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FDI in Vietnam’s September 2023: Economic Expansion Highlights



Published On: 30 September 2023   Updated On: 06 February 2024
FDI in Vietnam’s September 2023: Economic Expansion Highlights


    Ian Comandao

    Business Consulting Manager at InCorp Vietnam

    Ian is a sales and marketing professional who has worked over 15 years in key accounts management.

In Vietnam’s dynamic economy, September 2023 marked a period of remarkable growth and development. The economic expansion is highlighted by pivotal events and investments that shaped this economic landscape, including infrastructure projects, foreign investments, renewable energy initiatives, and technological advancements, highlighting ongoing progress on the global economic stage with FDI in Vietnam.

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Exceeded Yearly FDI Targets in Vietnam 

Several Vietnamese provinces, including Bac Giang and Nghe An, have seen a significant increase in Foreign Direct Investment (FDI) in Vietnam in the first eight months of 2023. Bac Giang attracted US$1.62 billion in FDI in Vietnam during this period, surpassing the expected annual figure of US$1.3 billion. Nghe An is preparing to license two foreign-invested projects worth US$153 million, bringing its total FDI in Vietnam to US$1 billion for the year. Singapore’s Soilbuild Group Holdings invests US$45 million in Nghe An, Vietnam, promoting economic ties with Singapore, while Chinese firm Sunny Group is building a US$150 million camera factory in Nghe An, expected to open in late 2025 and create 20,000 jobs.

Hanoi, Haiphong, and Ho Chi Minh City are the top three locations for FDI in Vietnam in the first eight months of 2023. Hanoi attracted US$2.34 billion, while Haiphong received US$2.08 billion, and Ho Chi Minh City also saw a substantial inflow of FDI in Vietnam. These investments have helped secure nearly US$18.15 billion in FDI in Vietnam for the same period, up 8.2% year-on-year.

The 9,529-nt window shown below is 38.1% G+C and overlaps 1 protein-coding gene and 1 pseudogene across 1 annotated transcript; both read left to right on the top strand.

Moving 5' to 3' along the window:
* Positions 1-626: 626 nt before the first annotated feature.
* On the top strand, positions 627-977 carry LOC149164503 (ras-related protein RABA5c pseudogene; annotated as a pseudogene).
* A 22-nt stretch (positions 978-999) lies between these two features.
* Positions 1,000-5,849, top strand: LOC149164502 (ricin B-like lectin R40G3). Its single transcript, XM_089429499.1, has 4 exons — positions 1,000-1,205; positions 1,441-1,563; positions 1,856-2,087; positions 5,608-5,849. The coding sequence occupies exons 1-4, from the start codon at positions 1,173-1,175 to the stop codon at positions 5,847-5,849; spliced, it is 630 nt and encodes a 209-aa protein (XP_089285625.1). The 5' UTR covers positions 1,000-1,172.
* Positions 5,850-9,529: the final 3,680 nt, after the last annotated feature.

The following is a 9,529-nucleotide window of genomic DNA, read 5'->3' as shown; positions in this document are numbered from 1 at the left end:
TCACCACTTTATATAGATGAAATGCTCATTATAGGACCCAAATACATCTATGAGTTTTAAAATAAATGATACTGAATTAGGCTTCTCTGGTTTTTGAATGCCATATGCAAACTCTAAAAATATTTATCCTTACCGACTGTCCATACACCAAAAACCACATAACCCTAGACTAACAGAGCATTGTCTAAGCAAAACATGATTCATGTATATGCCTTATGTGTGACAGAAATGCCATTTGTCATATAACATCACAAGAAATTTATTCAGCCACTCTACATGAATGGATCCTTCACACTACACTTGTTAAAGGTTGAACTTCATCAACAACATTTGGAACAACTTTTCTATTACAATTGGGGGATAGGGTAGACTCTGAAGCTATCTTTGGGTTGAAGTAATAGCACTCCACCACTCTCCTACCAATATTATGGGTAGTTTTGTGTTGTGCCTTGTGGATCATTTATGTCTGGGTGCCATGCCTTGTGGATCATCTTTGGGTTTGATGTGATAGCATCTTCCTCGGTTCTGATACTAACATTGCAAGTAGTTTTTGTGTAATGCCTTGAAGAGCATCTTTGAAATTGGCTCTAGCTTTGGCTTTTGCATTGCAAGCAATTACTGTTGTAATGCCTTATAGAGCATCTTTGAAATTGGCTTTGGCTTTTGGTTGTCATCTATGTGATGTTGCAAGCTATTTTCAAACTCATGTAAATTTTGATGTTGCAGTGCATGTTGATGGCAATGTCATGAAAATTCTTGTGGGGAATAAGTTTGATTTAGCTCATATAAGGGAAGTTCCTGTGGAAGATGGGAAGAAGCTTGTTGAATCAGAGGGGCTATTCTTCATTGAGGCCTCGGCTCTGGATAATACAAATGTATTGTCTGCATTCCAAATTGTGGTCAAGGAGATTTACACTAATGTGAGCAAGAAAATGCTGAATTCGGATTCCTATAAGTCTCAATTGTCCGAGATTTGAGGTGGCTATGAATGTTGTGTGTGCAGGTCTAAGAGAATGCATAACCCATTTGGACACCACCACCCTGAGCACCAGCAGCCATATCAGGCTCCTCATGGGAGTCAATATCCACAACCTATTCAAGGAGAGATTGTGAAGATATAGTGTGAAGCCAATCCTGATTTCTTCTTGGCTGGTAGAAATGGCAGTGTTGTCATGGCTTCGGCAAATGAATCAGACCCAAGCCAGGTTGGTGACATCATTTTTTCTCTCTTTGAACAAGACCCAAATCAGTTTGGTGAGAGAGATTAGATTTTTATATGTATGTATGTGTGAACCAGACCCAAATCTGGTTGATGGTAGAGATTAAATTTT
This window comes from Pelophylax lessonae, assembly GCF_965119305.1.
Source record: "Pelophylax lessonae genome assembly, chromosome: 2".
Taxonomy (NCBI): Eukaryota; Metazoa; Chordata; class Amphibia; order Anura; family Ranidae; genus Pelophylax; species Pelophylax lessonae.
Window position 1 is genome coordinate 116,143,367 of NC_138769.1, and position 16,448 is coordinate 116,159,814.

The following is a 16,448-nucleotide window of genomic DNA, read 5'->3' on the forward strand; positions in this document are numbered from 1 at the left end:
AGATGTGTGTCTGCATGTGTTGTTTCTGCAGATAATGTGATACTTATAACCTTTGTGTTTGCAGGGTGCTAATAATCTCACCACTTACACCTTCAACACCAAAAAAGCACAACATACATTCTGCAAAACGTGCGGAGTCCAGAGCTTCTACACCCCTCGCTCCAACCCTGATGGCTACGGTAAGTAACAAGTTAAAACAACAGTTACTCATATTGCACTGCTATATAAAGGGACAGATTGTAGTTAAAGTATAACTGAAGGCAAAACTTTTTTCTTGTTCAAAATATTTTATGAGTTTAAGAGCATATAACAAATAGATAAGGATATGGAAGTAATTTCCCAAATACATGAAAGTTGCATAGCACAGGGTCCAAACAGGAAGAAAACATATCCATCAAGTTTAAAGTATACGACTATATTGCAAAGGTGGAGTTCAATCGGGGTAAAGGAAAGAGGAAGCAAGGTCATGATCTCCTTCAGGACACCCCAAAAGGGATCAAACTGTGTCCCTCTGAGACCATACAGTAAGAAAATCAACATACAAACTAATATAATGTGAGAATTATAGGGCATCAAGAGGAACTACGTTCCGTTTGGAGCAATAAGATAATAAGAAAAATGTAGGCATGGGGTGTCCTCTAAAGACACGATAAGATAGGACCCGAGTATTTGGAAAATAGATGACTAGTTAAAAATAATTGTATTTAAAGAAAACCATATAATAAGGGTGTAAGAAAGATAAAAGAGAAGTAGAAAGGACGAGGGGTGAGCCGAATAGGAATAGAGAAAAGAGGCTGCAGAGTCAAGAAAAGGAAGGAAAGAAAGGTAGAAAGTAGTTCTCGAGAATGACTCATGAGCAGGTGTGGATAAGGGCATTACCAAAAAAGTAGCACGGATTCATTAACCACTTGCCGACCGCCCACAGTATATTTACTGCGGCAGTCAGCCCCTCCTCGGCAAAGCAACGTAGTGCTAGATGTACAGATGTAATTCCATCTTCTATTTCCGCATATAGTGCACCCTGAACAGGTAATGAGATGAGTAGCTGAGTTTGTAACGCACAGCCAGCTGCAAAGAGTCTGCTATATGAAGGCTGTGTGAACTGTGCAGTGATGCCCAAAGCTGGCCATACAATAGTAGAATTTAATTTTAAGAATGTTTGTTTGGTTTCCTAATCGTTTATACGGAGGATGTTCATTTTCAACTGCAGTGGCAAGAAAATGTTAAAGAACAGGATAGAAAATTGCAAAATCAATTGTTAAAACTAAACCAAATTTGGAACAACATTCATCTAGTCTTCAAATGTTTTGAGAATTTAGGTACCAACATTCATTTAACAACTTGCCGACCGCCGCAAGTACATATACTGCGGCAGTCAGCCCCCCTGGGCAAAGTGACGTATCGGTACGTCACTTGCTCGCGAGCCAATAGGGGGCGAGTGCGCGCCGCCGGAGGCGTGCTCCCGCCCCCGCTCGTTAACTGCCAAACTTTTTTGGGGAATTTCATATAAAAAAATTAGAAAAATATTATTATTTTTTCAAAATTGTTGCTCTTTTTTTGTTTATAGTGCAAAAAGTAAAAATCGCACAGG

This reflects the attractiveness of Vietnam as a destination for foreign investment, and many foreign businesses are keen on expanding their presence in the country, particularly in sectors like manufacturing and finance.

Read More: Vietnam’s FDI of Industries, Source Countries, and Geographical Regions in 2023

High-Quality Overseas Labor with Work Permit Updates

A Robert Walters survey reveals that 71% of overseas Vietnamese are keen on returning to Vietnam for work within five years, citing its economic stability and growth as key factors. The favorable ratio of high salaries to low living costs also attracts 44% of respondents. However, the challenging process of obtaining visas and work permits remains a hurdle for foreign workers. 

To harness this potential influx of high-quality talent, Deputy Prime Minister Tran Hong Ha has ordered MoLISA to simplify work permit procedures for non-nationals to boost business growth. Proposed changes allow work permits based on relevant experience, irrespective of unrelated university degrees in the draft decree. Technical workers would need suitable experience and one year of training. These measures aim to address business complaints about strict and confusing procedures. The government prioritizes foreign experts for a transparent, efficient, and accessible labor code process in Vietnam.

Related Read: Vietnam’s Work Permit and Temporary Residence Card for Foreigners

Infrastructure Expansion with Long Thanh and Tan Son Nhat Airports